SPIN Special Issue on the Future
My touristic adventure in paper publishing is now complete. But I was already
spoiled by the web, where it is never too late to revise, and space allocation
doesn't feel like such a straight jacket.
Here, then is what paper kept me from doing:
Topspin (The Editorial)
Check it out here. I decided to attempt an
ambitious editorial in a very small space. Here's
a further elaboration of the ideas expressed in the piece, as well as
links for further exploration.
Saving Squirrels from the Vatican's attempt to convert Extraterrestrials
I was so amazed that this story was true! It's the sort of thing that a
satiric novelist couldn't come up with.
I proposed an illustration based on this sketch of what an alien might make
of the Vatican's efforts.
How on Earth (NOT) are aliens supposed to understand Jesus? I thought they
might get confused and think a suirrelish version of themselves had been
crucified. We didn't run this art because it turned out there already was
ANOTHER crucifix image in the essays section.
Yes, it's true (as stated
at the end of the squirrel essay) that I've developed an obsession with
giant squid. Here are some squidlinks to follow.
As if the tattoo image was not controversial enough as it is, I almost
included another challenging image in SPIN. Here is the caption that might
Computer-assisted surgical tools are being developed that will make it easier
to plan imaginative body changes. It will also be safer and easier someday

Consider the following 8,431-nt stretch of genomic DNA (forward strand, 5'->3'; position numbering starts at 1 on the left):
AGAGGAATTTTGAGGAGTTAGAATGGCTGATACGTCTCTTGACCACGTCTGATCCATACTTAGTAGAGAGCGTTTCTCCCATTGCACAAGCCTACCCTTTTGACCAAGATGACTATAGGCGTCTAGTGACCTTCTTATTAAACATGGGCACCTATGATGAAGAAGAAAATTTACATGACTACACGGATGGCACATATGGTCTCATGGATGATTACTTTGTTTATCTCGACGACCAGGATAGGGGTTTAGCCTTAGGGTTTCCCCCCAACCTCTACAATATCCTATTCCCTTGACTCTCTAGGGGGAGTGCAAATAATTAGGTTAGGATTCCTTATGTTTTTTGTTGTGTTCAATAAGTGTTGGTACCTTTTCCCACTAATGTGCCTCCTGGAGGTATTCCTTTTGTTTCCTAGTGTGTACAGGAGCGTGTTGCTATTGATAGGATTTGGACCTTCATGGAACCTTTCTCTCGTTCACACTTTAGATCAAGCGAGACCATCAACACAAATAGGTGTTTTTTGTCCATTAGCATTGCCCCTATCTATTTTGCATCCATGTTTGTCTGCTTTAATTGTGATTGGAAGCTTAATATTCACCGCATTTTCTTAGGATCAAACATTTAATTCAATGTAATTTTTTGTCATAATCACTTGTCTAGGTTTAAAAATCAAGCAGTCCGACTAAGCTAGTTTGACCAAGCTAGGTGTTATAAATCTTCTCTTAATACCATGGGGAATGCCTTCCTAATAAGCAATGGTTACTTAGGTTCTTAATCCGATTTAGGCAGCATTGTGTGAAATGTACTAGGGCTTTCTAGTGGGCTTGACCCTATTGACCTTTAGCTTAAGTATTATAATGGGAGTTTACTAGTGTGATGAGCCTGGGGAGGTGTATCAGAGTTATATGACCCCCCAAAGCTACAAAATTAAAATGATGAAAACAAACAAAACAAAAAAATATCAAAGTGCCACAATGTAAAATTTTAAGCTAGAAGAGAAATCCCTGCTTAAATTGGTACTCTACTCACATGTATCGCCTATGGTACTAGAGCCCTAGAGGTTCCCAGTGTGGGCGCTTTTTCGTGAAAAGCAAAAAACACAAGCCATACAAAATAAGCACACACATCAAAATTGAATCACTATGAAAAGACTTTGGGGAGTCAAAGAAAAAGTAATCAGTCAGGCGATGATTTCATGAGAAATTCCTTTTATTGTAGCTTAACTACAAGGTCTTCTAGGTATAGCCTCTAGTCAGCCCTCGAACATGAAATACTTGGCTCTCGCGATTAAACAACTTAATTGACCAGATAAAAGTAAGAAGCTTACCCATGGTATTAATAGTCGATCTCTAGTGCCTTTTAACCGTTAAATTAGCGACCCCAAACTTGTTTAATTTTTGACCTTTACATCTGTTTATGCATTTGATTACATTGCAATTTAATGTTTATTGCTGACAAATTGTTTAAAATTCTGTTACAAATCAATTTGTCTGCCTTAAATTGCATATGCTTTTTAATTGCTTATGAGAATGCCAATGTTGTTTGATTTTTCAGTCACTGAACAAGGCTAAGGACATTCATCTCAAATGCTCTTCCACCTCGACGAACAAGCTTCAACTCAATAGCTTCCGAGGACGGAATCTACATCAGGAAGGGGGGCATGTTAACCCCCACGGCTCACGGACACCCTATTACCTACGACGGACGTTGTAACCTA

to perform surgery using computerized instruments. Is it possible that plastic
surgery will become a folk art? First would come a period of severe extremity.
A new generation might reject the male and female genders and the genitals
that come with them. They would invent new genitals that fit together in
startling ways, perhaps in threes.
After this shocking period, self-surgery might become subtle. The body's
form will be a vision of the spirit of the soul. Some people will start
looking more like animals or aliens. Some will shock or disturb, but many
will seek an honest form of who they most truly are.
And here's my sketch:
And here are the instructions that I sent to the Photoshop artist who was
alienating a model:
It is important that when the reader sees the image that it looks like a
real person who started out normal and then had surgery. The eyeballs should
stay the same size, for instance, because that cannot be changed surgically.
Along the same lines, it would be great to do something subtle with the
hands and feet, but the bone lengths shouldn't change. The hands and feet
should still appear to be functional.
A tail might be nice with this pose. It turns out that people are sometimes,
though very rarely, born with tails naturally, and there is a nerve bundle
waiting to be activated to control a tail- so a real, working tail could
be built surgically out of some of the spare muscles and tendons in the
leg and connected to this nerve bundle.
Go back to Jaron's